Monday, February 4, 2013

Bhatura (Puffed Yogurt Bread)

My friend Vicky Mahtani made these bhaturas for us a few years ago, and it was heavenly. She taught me her mothers recipe years ago. Through the years as I kept making these Bhaturas (or Vicky’s Bhatura’s as we call them at home) the recipe has changed. 

Bhaturas are usually made with potato (instead of the yogurt used below) and with baking powder and soda (instead of the yeast used in this recipe). However, these changes give it a fluffy and soft texture that is hard to resist! Serve with Chana Masala and you will be in heaven!

Prep time: 10 minutes (plus one hour for the dough to rise)
Cook time: 1–2 minutes per Bhatura
Makes 16 

2 cups all-purpose flour, plus extra for dusting

1 teaspoon salt

2 tablespoon vegetable oil

1 1/2 teaspoons active dry yeast

3 tablespoons warm water

1 cup plain yogurt
Vegetable oil, for frying

  1. In a large mixing bowl mix flour, salt and 1 tablespoon oil with your hands, until it resembles the texture bread crumbs.
  2. In a small bowl stir yeast and water until completely dissolved.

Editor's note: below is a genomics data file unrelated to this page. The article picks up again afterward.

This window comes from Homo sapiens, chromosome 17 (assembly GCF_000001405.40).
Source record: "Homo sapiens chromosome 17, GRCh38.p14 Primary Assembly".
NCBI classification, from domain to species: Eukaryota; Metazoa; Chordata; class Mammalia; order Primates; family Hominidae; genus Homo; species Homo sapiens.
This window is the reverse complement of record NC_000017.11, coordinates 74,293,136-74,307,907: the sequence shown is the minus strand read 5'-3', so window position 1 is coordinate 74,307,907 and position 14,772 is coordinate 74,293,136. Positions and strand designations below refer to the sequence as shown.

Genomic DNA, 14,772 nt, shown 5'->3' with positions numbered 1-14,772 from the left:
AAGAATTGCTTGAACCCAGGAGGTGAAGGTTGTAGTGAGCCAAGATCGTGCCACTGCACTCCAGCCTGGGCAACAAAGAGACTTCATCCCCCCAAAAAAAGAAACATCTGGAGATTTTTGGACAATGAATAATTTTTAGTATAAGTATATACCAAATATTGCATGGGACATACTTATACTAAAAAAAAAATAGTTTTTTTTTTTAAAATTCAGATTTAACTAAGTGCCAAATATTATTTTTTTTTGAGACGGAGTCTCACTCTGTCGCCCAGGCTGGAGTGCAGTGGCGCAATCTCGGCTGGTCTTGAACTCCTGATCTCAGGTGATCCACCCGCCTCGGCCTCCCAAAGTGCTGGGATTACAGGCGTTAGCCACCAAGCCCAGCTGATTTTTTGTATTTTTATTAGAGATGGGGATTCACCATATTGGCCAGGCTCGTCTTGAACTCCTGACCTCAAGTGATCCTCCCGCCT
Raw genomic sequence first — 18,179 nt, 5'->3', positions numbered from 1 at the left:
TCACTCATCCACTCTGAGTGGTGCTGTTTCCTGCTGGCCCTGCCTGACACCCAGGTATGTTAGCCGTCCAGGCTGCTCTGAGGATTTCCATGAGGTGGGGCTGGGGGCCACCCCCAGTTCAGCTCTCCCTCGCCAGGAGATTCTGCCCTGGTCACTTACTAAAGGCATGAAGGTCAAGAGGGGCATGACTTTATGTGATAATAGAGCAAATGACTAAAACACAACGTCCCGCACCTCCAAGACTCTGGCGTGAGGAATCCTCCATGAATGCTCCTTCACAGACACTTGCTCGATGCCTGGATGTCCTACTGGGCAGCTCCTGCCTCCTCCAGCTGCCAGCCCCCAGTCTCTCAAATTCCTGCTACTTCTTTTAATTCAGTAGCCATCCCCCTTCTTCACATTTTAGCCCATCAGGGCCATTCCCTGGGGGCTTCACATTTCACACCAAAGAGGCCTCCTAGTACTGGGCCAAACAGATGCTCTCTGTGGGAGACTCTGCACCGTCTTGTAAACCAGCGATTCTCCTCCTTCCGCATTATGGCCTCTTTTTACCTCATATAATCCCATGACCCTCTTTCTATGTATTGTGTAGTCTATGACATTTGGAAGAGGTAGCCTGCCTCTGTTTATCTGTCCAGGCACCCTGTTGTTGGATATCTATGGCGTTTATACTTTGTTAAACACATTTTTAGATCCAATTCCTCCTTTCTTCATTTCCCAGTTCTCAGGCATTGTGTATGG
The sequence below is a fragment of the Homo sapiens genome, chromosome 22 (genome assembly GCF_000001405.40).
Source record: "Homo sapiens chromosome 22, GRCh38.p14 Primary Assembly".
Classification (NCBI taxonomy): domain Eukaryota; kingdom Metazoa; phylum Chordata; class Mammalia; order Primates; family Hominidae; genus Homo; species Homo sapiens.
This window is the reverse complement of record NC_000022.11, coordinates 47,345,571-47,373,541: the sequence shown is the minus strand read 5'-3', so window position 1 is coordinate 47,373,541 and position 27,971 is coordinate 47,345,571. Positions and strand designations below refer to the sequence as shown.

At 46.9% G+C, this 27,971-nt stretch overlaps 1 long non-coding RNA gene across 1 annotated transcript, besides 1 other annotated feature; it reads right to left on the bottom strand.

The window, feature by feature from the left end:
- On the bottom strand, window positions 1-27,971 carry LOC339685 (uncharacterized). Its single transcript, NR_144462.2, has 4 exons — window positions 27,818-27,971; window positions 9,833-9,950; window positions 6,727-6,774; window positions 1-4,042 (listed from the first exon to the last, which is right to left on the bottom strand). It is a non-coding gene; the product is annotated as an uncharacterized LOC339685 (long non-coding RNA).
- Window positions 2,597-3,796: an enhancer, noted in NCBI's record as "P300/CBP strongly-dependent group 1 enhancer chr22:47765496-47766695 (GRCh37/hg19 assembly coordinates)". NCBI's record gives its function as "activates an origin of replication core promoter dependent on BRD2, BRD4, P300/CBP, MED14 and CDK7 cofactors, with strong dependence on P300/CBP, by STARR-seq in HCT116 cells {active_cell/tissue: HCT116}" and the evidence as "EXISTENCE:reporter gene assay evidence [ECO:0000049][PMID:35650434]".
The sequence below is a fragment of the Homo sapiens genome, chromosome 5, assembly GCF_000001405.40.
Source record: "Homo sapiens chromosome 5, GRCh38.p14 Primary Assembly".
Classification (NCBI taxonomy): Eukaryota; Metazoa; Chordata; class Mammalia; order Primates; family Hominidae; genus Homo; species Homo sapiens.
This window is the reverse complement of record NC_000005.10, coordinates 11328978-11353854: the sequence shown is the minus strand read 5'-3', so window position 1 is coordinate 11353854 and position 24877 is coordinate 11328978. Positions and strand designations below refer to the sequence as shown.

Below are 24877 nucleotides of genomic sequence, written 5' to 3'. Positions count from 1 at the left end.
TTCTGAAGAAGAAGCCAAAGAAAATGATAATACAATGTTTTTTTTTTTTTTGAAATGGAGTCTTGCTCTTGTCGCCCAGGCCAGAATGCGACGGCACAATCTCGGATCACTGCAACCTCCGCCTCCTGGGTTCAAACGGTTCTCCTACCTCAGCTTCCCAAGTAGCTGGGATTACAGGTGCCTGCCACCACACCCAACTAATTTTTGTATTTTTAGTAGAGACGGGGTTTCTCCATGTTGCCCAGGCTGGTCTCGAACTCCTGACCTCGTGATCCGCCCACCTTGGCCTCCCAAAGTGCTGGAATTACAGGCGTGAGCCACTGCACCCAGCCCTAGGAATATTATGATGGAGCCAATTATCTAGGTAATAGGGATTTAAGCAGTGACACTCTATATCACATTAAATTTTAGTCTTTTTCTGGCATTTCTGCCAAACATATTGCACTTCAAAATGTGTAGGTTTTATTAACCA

3. Make a well in the center of the flour mixture and add the yogurt and yeast mixture. Knead into the flour until the dough collects into a sticky mass. Add little water if needed to still combine the dough.
  4. Coat your hands with a tablespoon of oil and knead the dough until shiny and not too sticky, for about 10 minutes.
  5. Tightly cover the bowl with shrink wrap and let it rest for an hour or more in a cool dark place (I put it in an unheated oven).
  6. When the dough has risen or doubled in volume, punch down the dough, knead gently and divide into 16 equal portions.
  7. Preheat oil in a deep frying pan and roll each ball into 6-inch circles.
  8. When the oil is hot, gently slip each disc into the oil. Press the Bhatura with a slotted spoon a few times to help it puff up. Turn in 10 seconds and let it cook for another 5 seconds. Remove using a slotted spoon and drain excess oil on a paper towel.

Deep Frying Tips: Choose a deep, very heavy bottomed skillet to fry with. Add oil to the cold pan, leaving a headspace, or space at the top of the pan, of at least two inches. This allows a safety margin when the oil bubbles up as the food is added.
Make sure the food you are going to fry is dry. Letting it sit on paper towels, or coating it in flour or bread crumbs is a good way to ensure this.
The oil is ready when a piece of bread dropped into the oil rises to the top and browns in 60 seconds.
Do not over crowd the pan! This will drop the temperature of the oil.
Do not reuse the cooking oil. Let the oil cool completely and then discard.

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